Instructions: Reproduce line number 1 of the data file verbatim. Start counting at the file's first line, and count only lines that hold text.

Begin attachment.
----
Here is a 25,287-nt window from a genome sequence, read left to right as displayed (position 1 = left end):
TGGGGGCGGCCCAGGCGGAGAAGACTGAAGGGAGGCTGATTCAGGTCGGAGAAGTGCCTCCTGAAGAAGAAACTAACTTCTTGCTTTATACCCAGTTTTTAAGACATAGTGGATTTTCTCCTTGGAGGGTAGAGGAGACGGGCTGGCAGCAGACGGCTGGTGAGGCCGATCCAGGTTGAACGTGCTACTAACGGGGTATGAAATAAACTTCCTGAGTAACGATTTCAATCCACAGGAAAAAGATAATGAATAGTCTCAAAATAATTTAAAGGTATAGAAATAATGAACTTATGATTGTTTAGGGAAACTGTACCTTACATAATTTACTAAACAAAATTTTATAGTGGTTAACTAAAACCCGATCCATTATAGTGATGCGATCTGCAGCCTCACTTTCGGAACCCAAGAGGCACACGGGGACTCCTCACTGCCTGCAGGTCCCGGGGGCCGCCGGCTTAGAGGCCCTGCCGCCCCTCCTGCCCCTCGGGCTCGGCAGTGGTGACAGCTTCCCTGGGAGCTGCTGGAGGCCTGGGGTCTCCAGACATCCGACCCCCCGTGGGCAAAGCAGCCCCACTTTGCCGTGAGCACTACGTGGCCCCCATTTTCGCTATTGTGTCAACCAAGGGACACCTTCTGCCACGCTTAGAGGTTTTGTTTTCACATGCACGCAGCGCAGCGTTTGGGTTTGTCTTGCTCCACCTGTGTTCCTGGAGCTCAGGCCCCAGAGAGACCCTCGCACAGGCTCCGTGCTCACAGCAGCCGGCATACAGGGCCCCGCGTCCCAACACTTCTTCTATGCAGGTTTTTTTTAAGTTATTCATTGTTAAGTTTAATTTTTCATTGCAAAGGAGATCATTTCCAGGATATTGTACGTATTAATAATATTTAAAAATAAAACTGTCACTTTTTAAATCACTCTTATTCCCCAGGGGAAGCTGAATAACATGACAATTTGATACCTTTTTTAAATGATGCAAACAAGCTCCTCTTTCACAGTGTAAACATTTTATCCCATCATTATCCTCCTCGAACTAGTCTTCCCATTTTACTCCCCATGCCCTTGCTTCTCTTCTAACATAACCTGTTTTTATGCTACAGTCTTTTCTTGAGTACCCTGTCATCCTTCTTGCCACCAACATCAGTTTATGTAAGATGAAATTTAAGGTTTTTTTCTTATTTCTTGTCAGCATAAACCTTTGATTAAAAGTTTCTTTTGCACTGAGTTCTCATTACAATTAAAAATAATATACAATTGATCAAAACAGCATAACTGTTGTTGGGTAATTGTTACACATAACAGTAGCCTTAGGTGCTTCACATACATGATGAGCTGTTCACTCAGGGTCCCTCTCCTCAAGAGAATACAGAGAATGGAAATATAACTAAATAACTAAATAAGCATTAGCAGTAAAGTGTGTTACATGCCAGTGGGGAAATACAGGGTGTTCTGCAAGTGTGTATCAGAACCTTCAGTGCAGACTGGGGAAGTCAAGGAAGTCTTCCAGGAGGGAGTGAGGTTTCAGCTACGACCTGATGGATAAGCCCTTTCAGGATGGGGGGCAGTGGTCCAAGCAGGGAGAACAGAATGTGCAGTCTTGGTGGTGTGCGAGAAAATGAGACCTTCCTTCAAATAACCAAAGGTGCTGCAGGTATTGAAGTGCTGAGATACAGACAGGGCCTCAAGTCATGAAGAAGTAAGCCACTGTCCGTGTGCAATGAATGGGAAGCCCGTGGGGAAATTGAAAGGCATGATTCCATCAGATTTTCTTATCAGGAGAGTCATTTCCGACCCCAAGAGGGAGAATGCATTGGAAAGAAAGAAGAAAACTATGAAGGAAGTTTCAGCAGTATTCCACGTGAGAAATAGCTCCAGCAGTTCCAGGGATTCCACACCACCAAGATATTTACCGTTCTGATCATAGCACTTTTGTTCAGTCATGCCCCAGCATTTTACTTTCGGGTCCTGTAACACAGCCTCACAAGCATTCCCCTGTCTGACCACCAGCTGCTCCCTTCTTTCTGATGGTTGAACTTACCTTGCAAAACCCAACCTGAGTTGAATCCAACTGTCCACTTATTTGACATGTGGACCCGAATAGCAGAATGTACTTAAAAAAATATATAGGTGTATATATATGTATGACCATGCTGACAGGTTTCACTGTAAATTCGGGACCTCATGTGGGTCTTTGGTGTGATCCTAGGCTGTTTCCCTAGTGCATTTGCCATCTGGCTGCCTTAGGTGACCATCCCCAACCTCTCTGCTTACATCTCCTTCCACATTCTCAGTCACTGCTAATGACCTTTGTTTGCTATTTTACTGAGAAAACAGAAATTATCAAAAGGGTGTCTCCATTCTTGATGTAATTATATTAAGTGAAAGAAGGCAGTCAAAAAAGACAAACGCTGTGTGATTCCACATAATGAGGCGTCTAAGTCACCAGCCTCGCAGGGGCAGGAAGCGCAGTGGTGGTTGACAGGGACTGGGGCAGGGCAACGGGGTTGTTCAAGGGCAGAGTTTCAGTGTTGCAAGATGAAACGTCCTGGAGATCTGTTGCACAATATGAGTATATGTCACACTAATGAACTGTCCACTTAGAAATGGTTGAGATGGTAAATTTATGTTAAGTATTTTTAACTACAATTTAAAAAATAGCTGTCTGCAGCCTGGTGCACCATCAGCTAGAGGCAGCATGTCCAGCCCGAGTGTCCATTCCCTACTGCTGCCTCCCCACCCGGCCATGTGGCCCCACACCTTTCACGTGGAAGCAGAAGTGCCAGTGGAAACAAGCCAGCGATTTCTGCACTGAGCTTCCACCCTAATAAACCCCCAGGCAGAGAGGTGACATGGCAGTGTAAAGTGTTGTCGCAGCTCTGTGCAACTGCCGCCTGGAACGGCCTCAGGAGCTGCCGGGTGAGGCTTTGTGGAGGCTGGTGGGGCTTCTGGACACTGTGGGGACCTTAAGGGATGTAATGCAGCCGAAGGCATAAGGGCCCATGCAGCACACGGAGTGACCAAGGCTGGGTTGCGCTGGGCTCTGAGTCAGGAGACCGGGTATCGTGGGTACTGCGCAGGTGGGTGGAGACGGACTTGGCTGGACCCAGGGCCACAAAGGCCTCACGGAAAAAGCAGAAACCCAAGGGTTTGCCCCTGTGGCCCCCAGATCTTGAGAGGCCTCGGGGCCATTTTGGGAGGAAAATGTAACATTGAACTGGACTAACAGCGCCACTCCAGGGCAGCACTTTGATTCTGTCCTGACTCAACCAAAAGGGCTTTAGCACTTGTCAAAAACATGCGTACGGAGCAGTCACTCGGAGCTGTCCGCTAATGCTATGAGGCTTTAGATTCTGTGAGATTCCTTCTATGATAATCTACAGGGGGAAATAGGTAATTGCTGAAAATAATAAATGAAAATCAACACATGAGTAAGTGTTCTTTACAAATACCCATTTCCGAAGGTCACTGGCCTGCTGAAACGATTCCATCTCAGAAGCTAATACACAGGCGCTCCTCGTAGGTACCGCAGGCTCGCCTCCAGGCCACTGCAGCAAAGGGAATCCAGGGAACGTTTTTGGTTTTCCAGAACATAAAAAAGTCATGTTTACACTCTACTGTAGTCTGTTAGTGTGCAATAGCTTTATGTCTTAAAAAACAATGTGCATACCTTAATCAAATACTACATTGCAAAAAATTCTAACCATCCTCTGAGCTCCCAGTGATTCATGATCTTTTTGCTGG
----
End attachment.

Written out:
Here is a 25,287-nt window from a genome sequence, read left to right as displayed (position 1 = left end):